Well I’m sure I should call it quits about now, feel like I could write forever. If you got through all that, I commend you. Thank you for listening. Being somewhat in debt, I am still hoping to cover costs if you feel like chipping in. I’d appreciate it. No worries if not though. I try to not worry about money too much anyway ; )

Thanks again. Until next time,
- Kevin

See below/hit 'view all 3' to read a story about a cute little boy!!

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Kevin Schwandt posted a new update:
almost 5 years ago

Update #3

Carlos: Just A Little Story

For me, I by no means expect anyone to enjoy coming to the dentist. It’s nothing to exactly look forward to. Same goes for caring about oral health. Hard thing to be all that passionate about. I get it, not a big deal. In my innermost mind, I succeed in my job when I give someone a good experience that they genuinely enjoyed instead of the miserable alternative. It’s not an easy job…stabbing someone in the face with a needle, cutting apart their tooth, prying and yanking a tooth out, giving them cotton mouth, suffocating them with bright-colored goop…you get the idea. Somehow despite all that, I can still get hugs and smiles. It’s times like the following story with Carlos when I feel like I was truly successful in doing my job..

Carlos, an adorable 5 year old boy, peaked hesitantly around the corner at the entrance to our clinic in Guatemala. With much apprehension, he hopped up into the dental chair. He caught sight of the sharp metal instruments and dental drills on the tray. He let us take a look inside his mouth for only a few seconds before screaming out in terror! Crying bloody murder, he balled. Tears literally spurted form his eye balls. All attempts at reassuring him were futile. We gave him a beanie baby and assured him down from the dental chair. He would have to try again another day, hopefully he has few cavities but probably not the case.

His mom patted him on the head and she got into our chair for her turn. We got going with a few fillings right away. Carlos sat pouting in the corner. Midway through her treatment, Carlos walked curiously over to me to see what we were up to with his mother. I was assisting while my good friend Tyler was drilling out the three molars. I gave my attention to the little boy, grabbed him some of our cheap Ray Ban like sunglasses. He looked cool. He crawled up on my lab and tried putting another mask on me. I put it on it on him. He looked at what we were up to on his mom.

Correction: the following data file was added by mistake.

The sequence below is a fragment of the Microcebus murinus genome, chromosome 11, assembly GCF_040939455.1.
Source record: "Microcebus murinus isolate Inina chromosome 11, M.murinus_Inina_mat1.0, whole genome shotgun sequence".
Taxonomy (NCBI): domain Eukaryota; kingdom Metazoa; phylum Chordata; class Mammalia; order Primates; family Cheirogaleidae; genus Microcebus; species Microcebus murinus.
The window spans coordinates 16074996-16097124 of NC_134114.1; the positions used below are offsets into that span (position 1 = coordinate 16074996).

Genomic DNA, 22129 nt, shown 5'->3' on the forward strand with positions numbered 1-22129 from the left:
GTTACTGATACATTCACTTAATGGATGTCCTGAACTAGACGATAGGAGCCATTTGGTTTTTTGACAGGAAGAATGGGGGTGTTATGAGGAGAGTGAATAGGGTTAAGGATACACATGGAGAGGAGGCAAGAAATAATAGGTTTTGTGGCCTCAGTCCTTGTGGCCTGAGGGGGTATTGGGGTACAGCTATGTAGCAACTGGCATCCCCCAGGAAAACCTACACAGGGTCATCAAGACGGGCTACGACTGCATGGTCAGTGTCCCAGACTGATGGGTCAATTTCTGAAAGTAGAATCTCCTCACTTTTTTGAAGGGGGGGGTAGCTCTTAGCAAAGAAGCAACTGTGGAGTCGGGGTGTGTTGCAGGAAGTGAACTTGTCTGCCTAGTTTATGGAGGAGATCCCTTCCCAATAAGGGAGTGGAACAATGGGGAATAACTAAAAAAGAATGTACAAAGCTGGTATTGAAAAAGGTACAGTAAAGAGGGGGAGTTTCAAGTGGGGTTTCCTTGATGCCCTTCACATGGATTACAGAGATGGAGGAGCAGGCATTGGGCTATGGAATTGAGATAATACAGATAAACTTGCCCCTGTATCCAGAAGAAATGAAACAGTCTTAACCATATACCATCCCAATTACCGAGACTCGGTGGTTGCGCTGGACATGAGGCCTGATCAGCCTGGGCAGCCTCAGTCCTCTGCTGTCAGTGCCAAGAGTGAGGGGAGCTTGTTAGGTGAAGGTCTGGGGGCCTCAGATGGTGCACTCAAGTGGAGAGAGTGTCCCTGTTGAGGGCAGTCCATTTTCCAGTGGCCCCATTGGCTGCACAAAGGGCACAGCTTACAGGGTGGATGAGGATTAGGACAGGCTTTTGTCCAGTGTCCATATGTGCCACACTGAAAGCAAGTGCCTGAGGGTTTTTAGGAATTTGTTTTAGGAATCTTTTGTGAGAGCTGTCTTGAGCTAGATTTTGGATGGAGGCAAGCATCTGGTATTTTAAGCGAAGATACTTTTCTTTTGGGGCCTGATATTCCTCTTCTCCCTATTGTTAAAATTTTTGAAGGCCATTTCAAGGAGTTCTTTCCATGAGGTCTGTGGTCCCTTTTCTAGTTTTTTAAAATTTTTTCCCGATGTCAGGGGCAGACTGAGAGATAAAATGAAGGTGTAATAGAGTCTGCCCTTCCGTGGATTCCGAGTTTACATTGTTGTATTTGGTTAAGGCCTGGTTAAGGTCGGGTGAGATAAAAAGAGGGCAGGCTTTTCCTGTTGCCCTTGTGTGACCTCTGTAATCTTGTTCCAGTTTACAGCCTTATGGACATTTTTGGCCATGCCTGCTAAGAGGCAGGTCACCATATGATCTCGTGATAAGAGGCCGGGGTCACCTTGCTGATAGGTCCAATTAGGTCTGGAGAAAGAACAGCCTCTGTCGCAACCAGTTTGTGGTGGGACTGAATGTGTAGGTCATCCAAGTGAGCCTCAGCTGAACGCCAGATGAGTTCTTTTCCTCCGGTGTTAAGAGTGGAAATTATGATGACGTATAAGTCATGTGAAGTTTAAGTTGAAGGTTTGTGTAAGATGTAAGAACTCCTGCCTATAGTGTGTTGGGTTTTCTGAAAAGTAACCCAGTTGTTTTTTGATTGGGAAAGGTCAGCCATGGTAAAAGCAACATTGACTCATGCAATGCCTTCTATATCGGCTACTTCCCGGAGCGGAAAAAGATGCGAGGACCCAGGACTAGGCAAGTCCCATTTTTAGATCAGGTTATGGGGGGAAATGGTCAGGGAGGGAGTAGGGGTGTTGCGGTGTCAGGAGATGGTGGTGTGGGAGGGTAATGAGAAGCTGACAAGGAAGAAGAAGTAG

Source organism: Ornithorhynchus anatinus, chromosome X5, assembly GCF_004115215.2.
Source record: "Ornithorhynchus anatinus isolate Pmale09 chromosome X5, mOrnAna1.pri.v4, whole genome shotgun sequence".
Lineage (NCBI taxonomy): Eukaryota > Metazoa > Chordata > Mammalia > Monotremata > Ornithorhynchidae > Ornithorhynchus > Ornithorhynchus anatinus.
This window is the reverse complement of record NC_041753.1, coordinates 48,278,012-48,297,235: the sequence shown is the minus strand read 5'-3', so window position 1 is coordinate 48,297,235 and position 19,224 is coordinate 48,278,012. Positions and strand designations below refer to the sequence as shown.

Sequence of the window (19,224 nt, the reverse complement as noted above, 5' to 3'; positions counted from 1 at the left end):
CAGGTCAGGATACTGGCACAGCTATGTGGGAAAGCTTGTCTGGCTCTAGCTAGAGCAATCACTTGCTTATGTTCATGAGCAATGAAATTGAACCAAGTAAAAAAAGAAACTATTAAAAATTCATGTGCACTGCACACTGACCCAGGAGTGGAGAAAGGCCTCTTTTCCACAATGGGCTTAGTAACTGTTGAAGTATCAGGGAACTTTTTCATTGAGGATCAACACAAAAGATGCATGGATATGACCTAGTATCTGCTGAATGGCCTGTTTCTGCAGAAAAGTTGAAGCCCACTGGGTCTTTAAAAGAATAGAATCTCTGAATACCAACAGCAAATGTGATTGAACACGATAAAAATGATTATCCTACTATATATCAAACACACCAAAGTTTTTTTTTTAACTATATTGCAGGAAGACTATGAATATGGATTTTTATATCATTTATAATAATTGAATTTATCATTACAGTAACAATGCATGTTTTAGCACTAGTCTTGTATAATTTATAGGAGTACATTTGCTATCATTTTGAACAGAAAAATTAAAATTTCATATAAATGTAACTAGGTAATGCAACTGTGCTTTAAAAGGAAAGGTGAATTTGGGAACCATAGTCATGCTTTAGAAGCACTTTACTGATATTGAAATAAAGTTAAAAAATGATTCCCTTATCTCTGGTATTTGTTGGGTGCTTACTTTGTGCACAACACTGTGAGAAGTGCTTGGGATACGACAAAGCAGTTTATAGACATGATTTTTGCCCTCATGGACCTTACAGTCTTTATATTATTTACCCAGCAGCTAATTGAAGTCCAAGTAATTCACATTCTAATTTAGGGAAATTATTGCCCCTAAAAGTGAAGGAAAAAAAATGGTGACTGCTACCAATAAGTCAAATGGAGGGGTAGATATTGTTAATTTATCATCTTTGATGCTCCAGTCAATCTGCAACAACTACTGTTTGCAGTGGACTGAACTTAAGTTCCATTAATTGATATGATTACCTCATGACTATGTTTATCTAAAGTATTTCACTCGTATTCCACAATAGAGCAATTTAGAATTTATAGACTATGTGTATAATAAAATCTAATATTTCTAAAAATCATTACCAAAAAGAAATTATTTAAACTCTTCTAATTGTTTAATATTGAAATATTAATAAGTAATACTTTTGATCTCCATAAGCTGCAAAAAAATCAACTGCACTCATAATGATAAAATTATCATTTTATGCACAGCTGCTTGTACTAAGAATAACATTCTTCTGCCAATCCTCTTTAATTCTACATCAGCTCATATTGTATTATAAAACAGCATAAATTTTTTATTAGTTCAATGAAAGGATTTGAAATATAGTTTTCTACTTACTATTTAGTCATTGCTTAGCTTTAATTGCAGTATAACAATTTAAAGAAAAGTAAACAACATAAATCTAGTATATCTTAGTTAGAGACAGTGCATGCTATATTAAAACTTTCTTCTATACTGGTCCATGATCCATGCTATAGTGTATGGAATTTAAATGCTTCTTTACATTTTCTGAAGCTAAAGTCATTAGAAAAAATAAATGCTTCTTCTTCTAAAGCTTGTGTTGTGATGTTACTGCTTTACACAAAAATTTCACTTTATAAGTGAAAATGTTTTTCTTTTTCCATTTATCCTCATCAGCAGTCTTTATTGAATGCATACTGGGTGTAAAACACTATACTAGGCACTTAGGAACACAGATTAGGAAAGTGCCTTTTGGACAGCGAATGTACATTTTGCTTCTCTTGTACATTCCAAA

He wanted to help! He grabbed the suction with me and pointed it where Tyler was working, wonderfully helpful! Desiring to teach him some proper infection protocol (…or just to complete his outfit of cuteness), I gave him a set of gloves. He put them on immediately, ready to do some dentistry.

After mom’s filling were done, she stepped out of the chair. Carlos immediately hopped into the chair for his turn!!

…My hope is that Carlos goes on to let another someone like myself, another dentist, care for him. I hope that he somehow finds a way to not mind being at the dentist. And if it’s not too much to ask, that he cares just a little bit more about his teeth and caring for them on his own. That’s what it’s all about for me. It’s not easy keeping your teeth healthy, it requires some help and expertise. Hopefully he’ll be ok receiving that help and care as he grows older. We made some jokes about him being a future dentist. Though unlikely, every now and then, it happens. And Guatemala could use them.

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Kevin Schwandt posted a new update:
almost 5 years ago

Update #1

Back in college, I took part in a service trip to Ecuador to help out the orphanage Casa de Fe. We helped lay the foundation for a new school, built them a bike path, played with them and did some volunteering at the local volunteer-run hospital. I knew back then that I would someday want to use my career in dentistry to do something similar. Well, friends and family, that time has come!

It’s with great excitement that I am going to Guatemala over this Thanksgiving to serve the impoverished community in Antigua with free dental care. The rich-poor gap is very significant in Guatemala and these people have little to no access to dental care in their city and country. As such, these people have very little dental education and deteriorating oral health. Can you imagine having never been taught how to care for your teeth and they just gradually break down without you being able to do anything to stop it? How miserable. Most of what we will do because of this will be extracting decayed and broken down teeth, taking these individuals out of pain and discomfort. Additionally, we will be restoring many teeth with fillings and providing cleanings. I can’t tell you how excited I am to be providing my abilities for free for desperate people in need. This is something I would like to do throughout my dental career, this being the start, my first opportunity!!

Before I left for Ecuador back in 2011, a wise older man had me ask for donations for my trip. I don’t like accepting money from others; I don’t know what it is but something about it feels slightly uncomfortable or perhaps embarrassing. Nevertheless, that wise man convinced me that donations allow friends and family a way to get involved and participate in the cause as well as hear about the trip and what I’m up to. As such, I’m just as excited to tell you about it as I would be to actually receive money from any of you. This is something I am incredibly passionate about (obviously right, I went into this profession haha) and I’m excited to share my experiences with you.